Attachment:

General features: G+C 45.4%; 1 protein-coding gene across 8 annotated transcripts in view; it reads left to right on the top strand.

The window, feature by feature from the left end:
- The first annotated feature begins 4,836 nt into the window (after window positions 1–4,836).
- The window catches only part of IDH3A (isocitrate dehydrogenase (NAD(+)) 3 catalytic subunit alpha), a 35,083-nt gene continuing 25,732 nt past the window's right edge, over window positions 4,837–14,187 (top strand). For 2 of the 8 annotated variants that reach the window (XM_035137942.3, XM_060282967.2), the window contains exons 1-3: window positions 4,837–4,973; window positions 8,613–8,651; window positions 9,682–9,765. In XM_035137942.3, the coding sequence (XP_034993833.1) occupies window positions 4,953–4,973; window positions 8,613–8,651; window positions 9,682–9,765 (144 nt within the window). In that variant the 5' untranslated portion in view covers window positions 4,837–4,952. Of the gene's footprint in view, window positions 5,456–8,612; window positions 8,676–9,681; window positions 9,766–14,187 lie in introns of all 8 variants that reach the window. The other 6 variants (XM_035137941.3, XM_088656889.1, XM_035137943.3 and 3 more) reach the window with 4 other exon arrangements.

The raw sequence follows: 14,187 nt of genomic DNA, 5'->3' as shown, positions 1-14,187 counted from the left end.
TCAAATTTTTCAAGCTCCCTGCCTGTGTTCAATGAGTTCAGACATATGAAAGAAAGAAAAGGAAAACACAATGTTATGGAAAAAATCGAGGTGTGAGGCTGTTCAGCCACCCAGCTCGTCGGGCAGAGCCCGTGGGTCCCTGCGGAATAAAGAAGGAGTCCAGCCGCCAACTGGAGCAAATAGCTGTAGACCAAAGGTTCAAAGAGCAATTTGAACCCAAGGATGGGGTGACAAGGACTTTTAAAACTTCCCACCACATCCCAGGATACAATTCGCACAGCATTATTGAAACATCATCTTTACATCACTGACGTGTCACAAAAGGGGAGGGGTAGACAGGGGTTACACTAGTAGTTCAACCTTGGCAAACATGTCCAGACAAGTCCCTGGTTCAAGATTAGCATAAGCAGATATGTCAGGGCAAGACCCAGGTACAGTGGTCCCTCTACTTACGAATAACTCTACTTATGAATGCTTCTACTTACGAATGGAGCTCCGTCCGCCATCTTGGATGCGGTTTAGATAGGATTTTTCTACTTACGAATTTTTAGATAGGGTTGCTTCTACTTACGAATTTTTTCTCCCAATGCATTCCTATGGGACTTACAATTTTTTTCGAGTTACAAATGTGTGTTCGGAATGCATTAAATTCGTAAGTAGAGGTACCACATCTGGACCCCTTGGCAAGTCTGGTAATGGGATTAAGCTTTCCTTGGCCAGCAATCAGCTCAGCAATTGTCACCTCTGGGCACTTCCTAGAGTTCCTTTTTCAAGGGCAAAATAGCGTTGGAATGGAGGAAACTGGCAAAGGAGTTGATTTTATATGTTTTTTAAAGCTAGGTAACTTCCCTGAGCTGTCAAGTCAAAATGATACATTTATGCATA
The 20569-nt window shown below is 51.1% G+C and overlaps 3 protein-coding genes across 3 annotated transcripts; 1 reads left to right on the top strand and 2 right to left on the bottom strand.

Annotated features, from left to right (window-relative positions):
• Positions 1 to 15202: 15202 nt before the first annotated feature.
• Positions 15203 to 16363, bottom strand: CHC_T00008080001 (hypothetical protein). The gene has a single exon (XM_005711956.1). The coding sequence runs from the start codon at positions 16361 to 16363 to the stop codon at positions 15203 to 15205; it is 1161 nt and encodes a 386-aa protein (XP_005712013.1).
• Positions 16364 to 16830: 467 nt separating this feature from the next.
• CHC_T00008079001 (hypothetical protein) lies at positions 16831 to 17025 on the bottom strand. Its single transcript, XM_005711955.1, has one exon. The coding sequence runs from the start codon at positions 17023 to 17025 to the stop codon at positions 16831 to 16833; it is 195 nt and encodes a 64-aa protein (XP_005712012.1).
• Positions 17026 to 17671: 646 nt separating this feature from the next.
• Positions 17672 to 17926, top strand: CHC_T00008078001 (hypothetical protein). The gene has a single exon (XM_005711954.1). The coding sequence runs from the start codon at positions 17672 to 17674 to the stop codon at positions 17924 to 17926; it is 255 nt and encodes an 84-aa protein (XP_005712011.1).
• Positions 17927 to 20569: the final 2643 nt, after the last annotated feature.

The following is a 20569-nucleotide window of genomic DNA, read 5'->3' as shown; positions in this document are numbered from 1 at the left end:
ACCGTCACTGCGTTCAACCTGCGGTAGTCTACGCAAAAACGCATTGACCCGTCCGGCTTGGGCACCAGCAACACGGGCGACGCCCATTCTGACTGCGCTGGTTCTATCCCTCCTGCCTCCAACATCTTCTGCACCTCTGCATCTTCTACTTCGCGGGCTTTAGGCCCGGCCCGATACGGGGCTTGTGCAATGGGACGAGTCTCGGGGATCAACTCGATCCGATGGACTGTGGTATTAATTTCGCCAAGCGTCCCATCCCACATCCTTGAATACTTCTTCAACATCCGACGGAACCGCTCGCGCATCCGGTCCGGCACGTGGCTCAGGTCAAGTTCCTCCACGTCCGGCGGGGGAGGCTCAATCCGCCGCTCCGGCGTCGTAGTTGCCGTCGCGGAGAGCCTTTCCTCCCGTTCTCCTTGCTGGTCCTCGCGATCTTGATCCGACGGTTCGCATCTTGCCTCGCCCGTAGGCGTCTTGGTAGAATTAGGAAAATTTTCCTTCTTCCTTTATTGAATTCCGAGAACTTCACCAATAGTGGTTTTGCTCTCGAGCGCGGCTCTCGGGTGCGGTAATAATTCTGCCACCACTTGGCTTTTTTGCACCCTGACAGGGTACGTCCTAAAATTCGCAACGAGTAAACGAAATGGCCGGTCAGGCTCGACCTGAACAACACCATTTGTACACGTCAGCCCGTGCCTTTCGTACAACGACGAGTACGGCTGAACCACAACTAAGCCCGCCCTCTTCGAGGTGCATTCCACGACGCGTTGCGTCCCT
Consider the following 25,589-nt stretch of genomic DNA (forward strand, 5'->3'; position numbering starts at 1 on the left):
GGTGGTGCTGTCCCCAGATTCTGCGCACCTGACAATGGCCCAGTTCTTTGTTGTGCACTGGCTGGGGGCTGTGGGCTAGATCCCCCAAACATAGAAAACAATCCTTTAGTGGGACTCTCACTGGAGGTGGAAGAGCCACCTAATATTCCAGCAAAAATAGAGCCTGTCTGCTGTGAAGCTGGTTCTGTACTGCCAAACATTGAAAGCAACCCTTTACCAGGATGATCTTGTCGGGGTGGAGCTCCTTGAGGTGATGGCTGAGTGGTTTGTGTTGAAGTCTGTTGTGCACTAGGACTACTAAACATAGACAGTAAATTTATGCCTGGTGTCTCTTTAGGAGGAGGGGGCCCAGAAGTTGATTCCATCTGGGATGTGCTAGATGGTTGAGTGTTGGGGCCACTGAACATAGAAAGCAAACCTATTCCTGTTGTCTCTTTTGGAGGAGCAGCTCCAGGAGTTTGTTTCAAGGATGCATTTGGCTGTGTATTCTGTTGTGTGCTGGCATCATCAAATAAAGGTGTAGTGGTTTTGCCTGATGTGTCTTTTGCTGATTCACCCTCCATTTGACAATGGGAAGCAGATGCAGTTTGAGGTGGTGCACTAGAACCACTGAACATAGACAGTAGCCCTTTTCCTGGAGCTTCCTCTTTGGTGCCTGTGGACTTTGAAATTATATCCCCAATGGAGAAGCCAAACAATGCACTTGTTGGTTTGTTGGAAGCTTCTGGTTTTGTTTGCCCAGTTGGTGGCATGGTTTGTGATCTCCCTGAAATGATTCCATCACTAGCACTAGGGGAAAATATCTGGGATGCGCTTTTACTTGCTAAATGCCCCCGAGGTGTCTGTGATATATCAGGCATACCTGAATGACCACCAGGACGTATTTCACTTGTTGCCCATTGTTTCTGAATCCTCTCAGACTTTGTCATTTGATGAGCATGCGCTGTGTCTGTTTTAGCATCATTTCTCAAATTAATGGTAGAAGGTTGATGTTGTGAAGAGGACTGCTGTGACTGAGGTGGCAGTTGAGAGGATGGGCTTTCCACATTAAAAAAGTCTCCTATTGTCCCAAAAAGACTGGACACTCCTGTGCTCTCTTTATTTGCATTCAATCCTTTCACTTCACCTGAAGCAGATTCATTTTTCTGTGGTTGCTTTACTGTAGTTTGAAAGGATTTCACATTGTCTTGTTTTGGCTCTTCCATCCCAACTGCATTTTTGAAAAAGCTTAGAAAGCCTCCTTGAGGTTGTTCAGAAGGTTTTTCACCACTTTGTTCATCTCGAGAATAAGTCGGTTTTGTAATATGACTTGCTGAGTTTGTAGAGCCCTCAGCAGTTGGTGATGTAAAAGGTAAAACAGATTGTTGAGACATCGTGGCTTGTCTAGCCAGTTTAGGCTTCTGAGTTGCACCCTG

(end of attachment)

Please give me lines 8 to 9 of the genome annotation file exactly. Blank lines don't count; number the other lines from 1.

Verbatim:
Annotated features, from left to right (window-relative positions):
• Positions 1 to 15202: 15202 nt before the first annotated feature.